Friday, 25 April 2014

GPS Tracking Devices

GPS Tracking Devices; Do's & Don'ts

We are not lawyers. The following is not legal advice & should not be taken as such.

The fact that GPS Tracking devices are now commercially available has resulted in a lot of confusion, broken laws, & wannabe/ DIY-P.I.s. There are specific laws in Canada limiting the use of these devices & they are not open to interpretation, (ignorance is no excuse for the law & can not be used as a defence). The specific laws pertaining to GPS tracking devices can be explained by a lawyer but it's actually fairly simple: you can not put one on someone else's property without permission or a warrant. 

You can place a tracking device on your own property or with the owner's consent. Police can put them on vehicles as long as they have a warrant.  Reputable private investigators will only use them under legal circumstances.

If you drive a company vehicle, your boss can - and likely has - put a tracker on it. They have proven to be invaluable for fleet, (and personnel), management.

Putting one on the family car can protect, (& keep tabs on), a teenaged driver - as long as they're not the legal owner.

If you are married, your spouse's vehicle is fair game if it's marital property. You're out of luck if you want to put one on your boyfriend's, (or girlfriend's), car though.

GPS tracking devices are no longer limited to vehicles. Small GPS devices are now used in cell phones, worn around the neck, in backpacks, or even in shoes.

GPS tracking systems have a number of positive applications. They can be worn around the neck, in backpacks, and even in shoes. (, to protect children and the elderly. They can be attached to valuable property, such as boats or ATVs to assist in recovery in the event of theft.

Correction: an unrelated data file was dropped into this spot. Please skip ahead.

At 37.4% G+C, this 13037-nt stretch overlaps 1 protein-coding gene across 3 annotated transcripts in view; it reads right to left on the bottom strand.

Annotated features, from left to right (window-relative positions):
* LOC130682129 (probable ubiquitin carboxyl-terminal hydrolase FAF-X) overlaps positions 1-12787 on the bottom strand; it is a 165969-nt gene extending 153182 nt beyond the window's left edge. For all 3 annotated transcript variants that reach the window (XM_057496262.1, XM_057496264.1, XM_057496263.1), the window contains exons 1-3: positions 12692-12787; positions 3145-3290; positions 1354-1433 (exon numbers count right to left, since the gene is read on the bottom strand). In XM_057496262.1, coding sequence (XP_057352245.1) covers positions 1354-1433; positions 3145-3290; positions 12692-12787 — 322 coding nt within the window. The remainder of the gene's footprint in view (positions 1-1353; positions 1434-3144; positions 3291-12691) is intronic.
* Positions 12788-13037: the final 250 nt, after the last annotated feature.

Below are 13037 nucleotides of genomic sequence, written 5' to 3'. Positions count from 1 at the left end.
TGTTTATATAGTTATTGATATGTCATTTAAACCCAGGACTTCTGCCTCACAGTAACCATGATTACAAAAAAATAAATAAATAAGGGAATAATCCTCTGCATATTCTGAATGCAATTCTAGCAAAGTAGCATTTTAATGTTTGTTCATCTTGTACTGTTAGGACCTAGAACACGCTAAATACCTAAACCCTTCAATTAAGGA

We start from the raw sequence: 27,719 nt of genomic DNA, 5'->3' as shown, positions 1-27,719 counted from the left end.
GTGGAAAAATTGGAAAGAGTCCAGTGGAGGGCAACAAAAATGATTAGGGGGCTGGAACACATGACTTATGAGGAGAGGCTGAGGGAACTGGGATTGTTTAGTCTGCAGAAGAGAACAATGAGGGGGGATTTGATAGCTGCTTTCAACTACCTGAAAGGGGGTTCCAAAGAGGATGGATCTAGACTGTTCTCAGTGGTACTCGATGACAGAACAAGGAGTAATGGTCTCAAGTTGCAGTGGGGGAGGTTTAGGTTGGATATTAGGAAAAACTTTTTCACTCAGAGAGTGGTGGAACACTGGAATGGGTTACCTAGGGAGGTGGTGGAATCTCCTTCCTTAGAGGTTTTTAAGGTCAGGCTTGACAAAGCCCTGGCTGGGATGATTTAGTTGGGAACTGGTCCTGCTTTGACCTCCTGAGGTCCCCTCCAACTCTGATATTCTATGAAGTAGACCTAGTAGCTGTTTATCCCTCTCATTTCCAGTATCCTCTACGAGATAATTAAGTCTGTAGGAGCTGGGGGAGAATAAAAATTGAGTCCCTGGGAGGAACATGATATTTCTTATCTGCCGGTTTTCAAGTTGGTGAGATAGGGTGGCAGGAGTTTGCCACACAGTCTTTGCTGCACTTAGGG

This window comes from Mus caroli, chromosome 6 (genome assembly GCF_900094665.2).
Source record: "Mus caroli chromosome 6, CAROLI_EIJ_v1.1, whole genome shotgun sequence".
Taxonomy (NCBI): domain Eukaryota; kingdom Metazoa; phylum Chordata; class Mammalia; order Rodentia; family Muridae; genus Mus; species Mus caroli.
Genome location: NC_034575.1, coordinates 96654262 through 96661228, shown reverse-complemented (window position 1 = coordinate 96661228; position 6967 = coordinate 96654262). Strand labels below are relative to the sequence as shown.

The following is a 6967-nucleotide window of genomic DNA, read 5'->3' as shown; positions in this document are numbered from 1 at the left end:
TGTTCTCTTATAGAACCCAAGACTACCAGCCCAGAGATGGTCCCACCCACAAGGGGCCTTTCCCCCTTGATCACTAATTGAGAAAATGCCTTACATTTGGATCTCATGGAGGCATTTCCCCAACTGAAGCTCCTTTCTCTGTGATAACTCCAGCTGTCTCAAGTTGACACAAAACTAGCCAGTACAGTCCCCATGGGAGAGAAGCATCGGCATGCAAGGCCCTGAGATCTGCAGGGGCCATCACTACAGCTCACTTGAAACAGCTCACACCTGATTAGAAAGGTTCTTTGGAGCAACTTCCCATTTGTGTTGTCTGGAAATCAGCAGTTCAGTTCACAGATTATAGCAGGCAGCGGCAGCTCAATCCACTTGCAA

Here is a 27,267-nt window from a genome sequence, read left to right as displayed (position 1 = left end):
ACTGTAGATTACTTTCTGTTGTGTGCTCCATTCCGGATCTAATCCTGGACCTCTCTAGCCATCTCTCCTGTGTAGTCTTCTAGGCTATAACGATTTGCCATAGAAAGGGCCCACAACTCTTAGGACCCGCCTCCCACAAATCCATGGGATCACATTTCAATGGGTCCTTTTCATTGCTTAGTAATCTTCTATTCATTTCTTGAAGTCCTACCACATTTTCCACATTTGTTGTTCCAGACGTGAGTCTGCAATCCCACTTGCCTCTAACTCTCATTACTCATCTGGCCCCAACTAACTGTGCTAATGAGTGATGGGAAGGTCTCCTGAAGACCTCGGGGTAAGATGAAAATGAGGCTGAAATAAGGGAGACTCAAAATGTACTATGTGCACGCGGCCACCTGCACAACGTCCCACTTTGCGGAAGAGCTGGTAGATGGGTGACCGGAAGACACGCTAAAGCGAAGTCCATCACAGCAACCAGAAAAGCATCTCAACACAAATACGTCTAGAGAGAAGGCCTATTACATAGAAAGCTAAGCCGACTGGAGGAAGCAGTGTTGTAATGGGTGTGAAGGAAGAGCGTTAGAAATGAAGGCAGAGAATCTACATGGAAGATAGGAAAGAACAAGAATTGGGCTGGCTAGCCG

Unfortunately, there will always be people who ignore the law and people who use them for nefarious reasons. Micro units can be placed in cell phones or a phone's GPS system can be hacked into with an app.  They can be placed on or inside your vehicle without your knowledge.

There are two main types that are used in vehicles: wired and wireless.  The hardwired units can be left in place indefinitely.  The battery-operated units are typically housed in a weather-resistant, sturdy, casing with a strong magnet and need to be retrieved in order to change the battery. There are two types of wireless trackers. "Live" GPS trackers can be set to specific time intervals, such as 5 or 10 seconds. Even though they can be pricey and need to have a data plan, the same as a cell phone, they have a number of benefits over the "logger" units. In addition to being monitored in real time, they can be located if they were to fall off of the vehicle. The logger types "log" information and need to be retrieved and downloaded in order to get the information from them. They are less expensive and don't require a data plan. In addition to not being monitored in real-time, if they fall off and get lost  - they're lost.  Both types offer reports in a number of formats and come with fairly simple-to-install software and instructions.  Both types can be either purchased or rented.

If you suspect that someone may have illegally placed a GPS tracker on your vehicle, (or property), you should report it to police immediately.